WASHINGTON, D.C., U.S. — The U.S. Grains Council (USGC) this Spring invited China's State Administration of Grain to organize a senior study team to learn firsthand about the U.S. production system.
Over the last two weeks, that team visited key sites in five states and Washington, D.C., to assess every component of the U.S. value chain and regulatory system.
"China is watching the U.S. crop very closely," said Bryan Lohmar, USGC council director, "and this visit has helped inform some of the key players in China about the capacity and safety of the U.S. system. They have a better perspective, and that translates into a higher degree of confidence and trust."
The team met with producers and visited research facilities, elevators, traders, ports and government officials. The Chinese team was especially interested in the U.S. grain export inspection system and the biotechnology development and approval process.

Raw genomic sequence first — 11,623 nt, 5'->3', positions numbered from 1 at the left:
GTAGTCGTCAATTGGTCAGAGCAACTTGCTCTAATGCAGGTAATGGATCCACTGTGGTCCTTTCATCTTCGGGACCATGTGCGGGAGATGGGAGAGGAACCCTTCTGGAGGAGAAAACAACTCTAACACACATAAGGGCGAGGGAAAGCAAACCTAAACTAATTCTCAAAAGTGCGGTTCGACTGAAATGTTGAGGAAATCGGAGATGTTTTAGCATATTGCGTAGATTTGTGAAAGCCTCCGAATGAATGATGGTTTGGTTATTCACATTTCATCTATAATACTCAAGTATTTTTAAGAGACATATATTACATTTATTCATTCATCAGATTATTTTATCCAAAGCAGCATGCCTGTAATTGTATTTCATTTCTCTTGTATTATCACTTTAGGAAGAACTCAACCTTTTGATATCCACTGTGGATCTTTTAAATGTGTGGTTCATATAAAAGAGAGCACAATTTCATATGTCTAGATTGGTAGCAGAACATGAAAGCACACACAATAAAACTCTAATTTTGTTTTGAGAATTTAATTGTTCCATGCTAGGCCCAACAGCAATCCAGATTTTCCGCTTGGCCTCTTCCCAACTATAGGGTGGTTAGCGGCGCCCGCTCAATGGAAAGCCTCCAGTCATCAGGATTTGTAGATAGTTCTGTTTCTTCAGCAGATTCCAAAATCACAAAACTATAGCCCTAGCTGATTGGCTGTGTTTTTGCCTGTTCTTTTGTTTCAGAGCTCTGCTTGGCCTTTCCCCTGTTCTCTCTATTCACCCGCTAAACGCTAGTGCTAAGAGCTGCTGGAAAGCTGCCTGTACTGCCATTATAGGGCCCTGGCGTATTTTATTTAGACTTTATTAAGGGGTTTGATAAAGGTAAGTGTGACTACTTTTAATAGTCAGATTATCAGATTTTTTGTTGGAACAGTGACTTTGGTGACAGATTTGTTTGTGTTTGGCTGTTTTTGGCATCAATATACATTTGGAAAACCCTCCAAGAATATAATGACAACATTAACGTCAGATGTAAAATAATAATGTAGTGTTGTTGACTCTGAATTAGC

Several members shared the misperception — widely held around the world — that most Americans do not eat genetically modified foods. The team quickly came to understand that in the United States, biotechnology is fully integrated into the production stream, and that most Americans accept genetically modified foods as safe and reliable.
"There is no substitute for 'kicking the tires' and talking to people on the ground," Lohmar said. "The members of this team are leaving this week with a much stronger appreciation for the transparency and responsiveness of the U.S. system, as well as its capacity. This will win sales down the road."
As China emerges as a structural importer of corn, it naturally is seeking to diversify its suppliers; this year, for example, China has taken its first-ever shipments from Ukraine and Argentina.
Constant communication with buyers, government officials and other stakeholders is important to boosting confidence in the reliability, quality and capacity of the U.S. production system, and positioning U.S. producers to "win the tie" in an increasingly competitive and rapidly growing Chinese market, USGC said.
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